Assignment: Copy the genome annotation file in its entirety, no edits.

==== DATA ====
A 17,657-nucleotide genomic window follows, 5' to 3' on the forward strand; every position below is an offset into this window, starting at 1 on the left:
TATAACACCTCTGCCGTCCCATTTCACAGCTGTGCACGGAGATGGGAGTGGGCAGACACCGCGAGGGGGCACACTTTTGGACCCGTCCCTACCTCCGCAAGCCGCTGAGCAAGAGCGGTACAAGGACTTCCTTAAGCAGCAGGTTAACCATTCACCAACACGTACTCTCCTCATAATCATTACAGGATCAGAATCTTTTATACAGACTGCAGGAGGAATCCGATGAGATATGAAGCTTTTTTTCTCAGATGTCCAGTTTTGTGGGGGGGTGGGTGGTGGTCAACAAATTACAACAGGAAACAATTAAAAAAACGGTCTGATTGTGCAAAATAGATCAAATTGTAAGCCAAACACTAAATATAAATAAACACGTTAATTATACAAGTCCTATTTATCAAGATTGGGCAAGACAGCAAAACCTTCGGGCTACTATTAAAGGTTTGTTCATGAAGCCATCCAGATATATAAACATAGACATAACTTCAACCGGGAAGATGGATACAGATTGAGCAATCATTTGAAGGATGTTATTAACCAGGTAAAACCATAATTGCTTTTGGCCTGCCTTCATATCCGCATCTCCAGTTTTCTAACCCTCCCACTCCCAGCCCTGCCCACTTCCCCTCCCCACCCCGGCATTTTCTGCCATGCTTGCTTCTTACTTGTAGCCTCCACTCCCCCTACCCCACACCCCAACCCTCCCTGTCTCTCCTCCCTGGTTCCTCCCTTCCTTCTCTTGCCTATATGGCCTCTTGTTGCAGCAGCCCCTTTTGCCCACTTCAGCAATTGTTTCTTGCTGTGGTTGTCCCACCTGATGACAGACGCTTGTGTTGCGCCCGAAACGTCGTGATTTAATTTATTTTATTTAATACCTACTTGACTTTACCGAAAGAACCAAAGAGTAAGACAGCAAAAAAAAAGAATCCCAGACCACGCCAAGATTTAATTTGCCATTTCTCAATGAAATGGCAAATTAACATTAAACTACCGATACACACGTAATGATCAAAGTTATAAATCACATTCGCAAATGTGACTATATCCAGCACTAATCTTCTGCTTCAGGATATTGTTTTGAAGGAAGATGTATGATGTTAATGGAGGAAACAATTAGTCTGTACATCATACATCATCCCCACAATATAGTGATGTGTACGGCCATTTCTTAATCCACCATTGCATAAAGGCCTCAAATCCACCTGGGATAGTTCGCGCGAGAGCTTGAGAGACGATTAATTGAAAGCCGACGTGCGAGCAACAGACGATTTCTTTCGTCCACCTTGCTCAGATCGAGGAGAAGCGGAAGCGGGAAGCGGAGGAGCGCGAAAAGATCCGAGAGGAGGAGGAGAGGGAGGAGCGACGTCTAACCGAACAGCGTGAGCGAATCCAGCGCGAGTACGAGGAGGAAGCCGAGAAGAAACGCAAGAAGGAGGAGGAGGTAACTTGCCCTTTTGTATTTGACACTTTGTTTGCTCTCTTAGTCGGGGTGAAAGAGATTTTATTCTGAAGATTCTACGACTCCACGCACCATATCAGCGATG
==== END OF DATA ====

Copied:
A 17,657-nucleotide genomic window follows, 5' to 3' on the forward strand; every position below is an offset into this window, starting at 1 on the left:
TATAACACCTCTGCCGTCCCATTTCACAGCTGTGCACGGAGATGGGAGTGGGCAGACACCGCGAGGGGGCACACTTTTGGACCCGTCCCTACCTCCGCAAGCCGCTGAGCAAGAGCGGTACAAGGACTTCCTTAAGCAGCAGGTTAACCATTCACCAACACGTACTCTCCTCATAATCATTACAGGATCAGAATCTTTTATACAGACTGCAGGAGGAATCCGATGAGATATGAAGCTTTTTTTCTCAGATGTCCAGTTTTGTGGGGGGGTGGGTGGTGGTCAACAAATTACAACAGGAAACAATTAAAAAAACGGTCTGATTGTGCAAAATAGATCAAATTGTAAGCCAAACACTAAATATAAATAAACACGTTAATTATACAAGTCCTATTTATCAAGATTGGGCAAGACAGCAAAACCTTCGGGCTACTATTAAAGGTTTGTTCATGAAGCCATCCAGATATATAAACATAGACATAACTTCAACCGGGAAGATGGATACAGATTGAGCAATCATTTGAAGGATGTTATTAACCAGGTAAAACCATAATTGCTTTTGGCCTGCCTTCATATCCGCATCTCCAGTTTTCTAACCCTCCCACTCCCAGCCCTGCCCACTTCCCCTCCCCACCCCGGCATTTTCTGCCATGCTTGCTTCTTACTTGTAGCCTCCACTCCCCCTACCCCACACCCCAACCCTCCCTGTCTCTCCTCCCTGGTTCCTCCCTTCCTTCTCTTGCCTATATGGCCTCTTGTTGCAGCAGCCCCTTTTGCCCACTTCAGCAATTGTTTCTTGCTGTGGTTGTCCCACCTGATGACAGACGCTTGTGTTGCGCCCGAAACGTCGTGATTTAATTTATTTTATTTAATACCTACTTGACTTTACCGAAAGAACCAAAGAGTAAGACAGCAAAAAAAAAGAATCCCAGACCACGCCAAGATTTAATTTGCCATTTCTCAATGAAATGGCAAATTAACATTAAACTACCGATACACACGTAATGATCAAAGTTATAAATCACATTCGCAAATGTGACTATATCCAGCACTAATCTTCTGCTTCAGGATATTGTTTTGAAGGAAGATGTATGATGTTAATGGAGGAAACAATTAGTCTGTACATCATACATCATCCCCACAATATAGTGATGTGTACGGCCATTTCTTAATCCACCATTGCATAAAGGCCTCAAATCCACCTGGGATAGTTCGCGCGAGAGCTTGAGAGACGATTAATTGAAAGCCGACGTGCGAGCAACAGACGATTTCTTTCGTCCACCTTGCTCAGATCGAGGAGAAGCGGAAGCGGGAAGCGGAGGAGCGCGAAAAGATCCGAGAGGAGGAGGAGAGGGAGGAGCGACGTCTAACCGAACAGCGTGAGCGAATCCAGCGCGAGTACGAGGAGGAAGCCGAGAAGAAACGCAAGAAGGAGGAGGAGGTAACTTGCCCTTTTGTATTTGACACTTTGTTTGCTCTCTTAGTCGGGGTGAAAGAGATTTTATTCTGAAGATTCTACGACTCCACGCACCATATCAGCGATG